I finally got around to reading an article that has been in my reading queue since the spring:
Meulemans, Yvonne Nalani, and Allison Carr. 2013. “Not at Your Service: Building Genuine Faculty-librarian Partnerships.” Reference Services Review 41 (1) (February 15): 80–90. doi:10.1108/00907321311300893.
It’s an interesting write-up of a series of workshops CSU-San Marcos librarians hosted for new faculty at their institution. In these sessions, librarians focused on common misconceptions held by faculty about students’ ability to do research, the kinds of instruction librarians can offer, and the types of assignments that give students the opportunity to learn valuable research skills in a meaningful way. The impetus for the workshops were situations that instruction librarians face on a daily basis: Vague (sometimes bordering on insulting) requests from professors to visit a class to “talk about the library” or “do a library thing while I’m away at a conference” or “show my students the journals.” The approach taken by the CSU-San Marcos librarians to remedy this situation was one I think we can all replicate:
“If you do not like what is being said, change the conversation” (Meulemans and Carr 84).
That’s been my mantra for the fall semester, and I’ve tried to implement it as much as possible when I’ve responded to research instruction requests by departmental faculty. Often librarians are afraid to push back at faculty who make vague instructional requests. We’re afraid we’ll miss an opportunity to reach students or we just want to get our foot in the door with a particular department, so we agree to the “teach them about the library” session, likely to mediocre results. We’ve convinced ourselves that somehow we’re a part of this all-or-nothing game where we have to take what departmental faculty will offer us or else suffer by not getting the opportunity to teach students. This is, of course, problematic. When we acquiesce to these kinds of requests we’re not building collaborative partnerships and we’re missing an opportunity to educate our colleagues that 1) we are indeed colleagues and 2) there is a wealth of research-related knowledge we have the ability to share with students. As Meulemans and Carr note in their article, “When a problematic request is fulfilled, it only ensures that librarians will receive more requests like it” (83). We’re setting ourselves up for more generic library tours and song-and-dance sessions every time we say yes to one.
In the spring I received an instruction request from a colleague who is a fantastic teacher and scholar. It was a very standard come talk to my class kind of request. My reply was a yes, but it was highly qualified yes. Instead of just accepting the request as issue, I specifically asked my colleague if she would like me to cover particular topics. I offered up a menu of sorts. The students were working on a literature review so I offered to talk about any one of the following topics:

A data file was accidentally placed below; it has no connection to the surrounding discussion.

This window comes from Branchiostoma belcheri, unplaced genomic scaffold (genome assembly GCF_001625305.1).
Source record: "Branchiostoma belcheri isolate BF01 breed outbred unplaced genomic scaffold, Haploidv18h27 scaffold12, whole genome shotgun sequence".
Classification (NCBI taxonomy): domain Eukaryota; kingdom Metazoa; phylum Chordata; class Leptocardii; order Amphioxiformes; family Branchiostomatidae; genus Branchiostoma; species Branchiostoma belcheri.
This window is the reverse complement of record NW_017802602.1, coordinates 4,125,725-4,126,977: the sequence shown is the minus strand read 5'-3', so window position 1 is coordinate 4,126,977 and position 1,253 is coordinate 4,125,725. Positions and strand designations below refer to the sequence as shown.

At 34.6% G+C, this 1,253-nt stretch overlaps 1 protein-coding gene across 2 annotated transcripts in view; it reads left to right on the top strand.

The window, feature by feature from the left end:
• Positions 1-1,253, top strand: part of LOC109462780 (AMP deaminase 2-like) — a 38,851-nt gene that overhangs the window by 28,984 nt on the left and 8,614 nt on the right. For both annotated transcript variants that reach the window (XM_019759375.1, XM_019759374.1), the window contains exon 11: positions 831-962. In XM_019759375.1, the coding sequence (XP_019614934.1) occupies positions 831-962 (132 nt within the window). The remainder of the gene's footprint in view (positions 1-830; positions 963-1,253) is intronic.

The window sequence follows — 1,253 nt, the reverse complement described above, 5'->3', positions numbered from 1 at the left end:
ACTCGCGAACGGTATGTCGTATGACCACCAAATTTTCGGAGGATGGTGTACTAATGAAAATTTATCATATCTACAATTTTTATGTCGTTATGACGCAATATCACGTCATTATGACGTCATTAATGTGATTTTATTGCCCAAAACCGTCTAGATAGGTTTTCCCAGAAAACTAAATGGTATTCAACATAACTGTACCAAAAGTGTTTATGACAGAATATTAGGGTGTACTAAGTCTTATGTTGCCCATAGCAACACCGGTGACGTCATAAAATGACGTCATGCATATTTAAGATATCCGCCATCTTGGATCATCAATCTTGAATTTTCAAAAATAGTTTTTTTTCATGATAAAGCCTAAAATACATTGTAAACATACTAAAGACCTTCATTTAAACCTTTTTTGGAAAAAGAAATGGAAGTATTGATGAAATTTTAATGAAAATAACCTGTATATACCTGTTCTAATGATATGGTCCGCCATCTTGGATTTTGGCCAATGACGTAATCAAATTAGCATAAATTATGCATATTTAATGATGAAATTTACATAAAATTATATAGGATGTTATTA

- how to develop a good research question
- how to turn a research question into search terms and develop a good search strategy
- what a literature review is (and is not)
- how to evaluate different sources
- how to search for books and articles using the library’s resources.
In the end, the professor was most concerned with teaching her students how to evaluate different sources, how to use non-scholarly sources without necessarily citing them in their lit review, and how do determine which sources were the best ones to use in a lit review. It was a fun class, and I got some great feedback from the professor. Months later this faculty member mentioned expressed appreciation for the instructions topics I offered to cover in the class. Without them, this faculty member believed the class would have been very generic and not as helpful to the students as the class I ultimately taught. This professor now wants to encourage colleagues in that department to take advantage of me as an instructor because of this new awareness of the research-related topics I can cover.
Will This Always Work?
I realize that the example I offer is just that: one example. In my defense I will say that I’ve been following this tactic throughout all of my fall instruction planning and it seems to be going well. It’s a nice approach to altering the approach we have to research/information literacy instruction. Rather than departmental faculty making a request and us either approving or denying it, we can turn the interaction into a meaningful conversation where we in part educate our colleagues about the type of instruction we can offer. In the end it will make for a much better session for the students and ourselves.